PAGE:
Parul Ghosh’s eleder daughter, Shanti Sudha Murdeshwar was suffering from cancer. At that time (1974) Parul Ghosh gave to Anand Murdeshwar, a beautiful flute and expressed a wish that he learns to play the flute and that his mother would like to hear him in her lifetime. So, he took to playing the flute on emotional grounds. He took the gayika part of the training from his grandmother, Parul Ghosh. and flute training from his father, Devendra Murdeshwar. After a year of training, he could play raaga Shree to the accompaniment of the tabla. On 27th December 1974, he staged a performance for his mother and attempted a shruti which his grandfather, Pannalal Ghosh used to take. This was an emotional moment, which deeply moved both his mother and grandmother. In less than one month from his maiden flute performance, he lost his mother.

That was the time when Anand Murdeshwar decided to choose flute instead of purcussion, which he was inclined to learn.


Really Touching to read/know.


Sadanand ji,

Many Thanks for this insightful post on Parul Ghosh.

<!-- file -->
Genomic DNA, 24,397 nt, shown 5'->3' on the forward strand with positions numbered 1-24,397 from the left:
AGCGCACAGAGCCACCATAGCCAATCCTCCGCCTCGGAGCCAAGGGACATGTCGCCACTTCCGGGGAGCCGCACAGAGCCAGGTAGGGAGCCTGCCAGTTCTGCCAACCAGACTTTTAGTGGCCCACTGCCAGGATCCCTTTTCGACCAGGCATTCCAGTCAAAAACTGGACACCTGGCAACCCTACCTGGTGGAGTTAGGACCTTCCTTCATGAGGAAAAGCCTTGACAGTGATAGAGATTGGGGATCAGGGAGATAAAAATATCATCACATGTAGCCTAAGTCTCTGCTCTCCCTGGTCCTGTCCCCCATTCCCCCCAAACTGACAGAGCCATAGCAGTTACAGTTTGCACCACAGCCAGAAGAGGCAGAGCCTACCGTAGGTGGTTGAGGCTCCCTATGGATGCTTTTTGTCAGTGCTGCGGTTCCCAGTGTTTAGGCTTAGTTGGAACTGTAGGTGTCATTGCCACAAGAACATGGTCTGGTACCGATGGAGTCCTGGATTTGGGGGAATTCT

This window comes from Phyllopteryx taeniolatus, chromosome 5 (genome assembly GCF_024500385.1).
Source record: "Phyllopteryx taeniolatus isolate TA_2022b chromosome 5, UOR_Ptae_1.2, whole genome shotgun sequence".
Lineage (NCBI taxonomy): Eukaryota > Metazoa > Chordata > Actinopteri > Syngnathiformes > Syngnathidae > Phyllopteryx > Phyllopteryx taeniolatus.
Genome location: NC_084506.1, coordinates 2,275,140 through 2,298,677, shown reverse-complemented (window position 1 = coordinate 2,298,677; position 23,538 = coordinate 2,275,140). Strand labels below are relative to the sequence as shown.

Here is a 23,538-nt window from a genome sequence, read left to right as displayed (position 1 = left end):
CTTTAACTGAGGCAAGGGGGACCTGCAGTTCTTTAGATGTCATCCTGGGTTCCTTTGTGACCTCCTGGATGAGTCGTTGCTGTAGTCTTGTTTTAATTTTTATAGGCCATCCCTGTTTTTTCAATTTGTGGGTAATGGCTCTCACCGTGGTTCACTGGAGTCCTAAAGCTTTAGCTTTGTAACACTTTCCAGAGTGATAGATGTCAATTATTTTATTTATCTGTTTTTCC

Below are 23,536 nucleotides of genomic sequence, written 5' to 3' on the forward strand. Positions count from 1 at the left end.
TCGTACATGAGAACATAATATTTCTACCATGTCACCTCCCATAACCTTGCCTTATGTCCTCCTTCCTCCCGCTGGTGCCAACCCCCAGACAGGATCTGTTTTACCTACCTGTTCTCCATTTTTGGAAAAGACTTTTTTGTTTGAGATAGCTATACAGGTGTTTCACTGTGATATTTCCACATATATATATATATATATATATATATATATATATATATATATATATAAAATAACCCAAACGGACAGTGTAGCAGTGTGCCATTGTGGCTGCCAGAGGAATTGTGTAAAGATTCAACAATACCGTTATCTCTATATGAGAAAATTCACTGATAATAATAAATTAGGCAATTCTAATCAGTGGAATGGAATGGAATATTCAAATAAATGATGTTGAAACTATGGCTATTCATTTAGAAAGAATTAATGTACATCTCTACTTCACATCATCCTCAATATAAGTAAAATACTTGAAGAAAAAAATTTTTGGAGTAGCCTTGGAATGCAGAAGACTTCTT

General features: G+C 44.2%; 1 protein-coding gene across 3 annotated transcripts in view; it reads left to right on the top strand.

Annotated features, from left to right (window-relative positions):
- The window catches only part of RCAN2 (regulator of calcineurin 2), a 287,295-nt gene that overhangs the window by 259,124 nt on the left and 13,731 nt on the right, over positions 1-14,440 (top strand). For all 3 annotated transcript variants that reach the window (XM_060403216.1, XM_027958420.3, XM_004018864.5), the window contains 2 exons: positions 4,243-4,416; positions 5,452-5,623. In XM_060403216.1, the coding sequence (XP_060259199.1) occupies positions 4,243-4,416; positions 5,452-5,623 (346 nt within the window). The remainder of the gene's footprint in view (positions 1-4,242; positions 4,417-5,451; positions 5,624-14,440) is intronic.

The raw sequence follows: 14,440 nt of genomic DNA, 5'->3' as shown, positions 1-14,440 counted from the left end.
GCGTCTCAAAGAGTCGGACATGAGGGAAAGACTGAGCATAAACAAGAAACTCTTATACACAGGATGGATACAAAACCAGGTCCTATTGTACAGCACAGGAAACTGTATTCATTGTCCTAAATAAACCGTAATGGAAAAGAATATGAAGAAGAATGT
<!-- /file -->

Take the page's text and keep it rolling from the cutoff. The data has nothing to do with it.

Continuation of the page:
I have read the comments on arguably her most famous song from Kismat 1943.

So the film version was duet and solo a record version of Parul Ghosh ?

Arunkumar has another solo and 2 more duets in the film. So, its quite possible that this duet with Parul Ghosh is also sung by him. Somehow, I am unable to attribute it to Kavi Pradeep as the co-singer on hearing the song.



Mahesh ji,

Thanks for your appreciation.

I have heard all the 3 songs where the voice of Arun Kumar Mukherjee is involved and I am of the view that the male voice in the original sound track song ‘papeeha re……’ is that of Kavi Pradeep. He has a ‘heavier’ voice than that of Arun Kumar Mukherjee.

The 78 RPM record version (Record No. N.26194) of the song was a solo rendition by Parul Ghosh. However, the mp3 clip uploaded by SAREGAMA has the soundtrack version which begins with a part of the singing of Kavi Pradeep.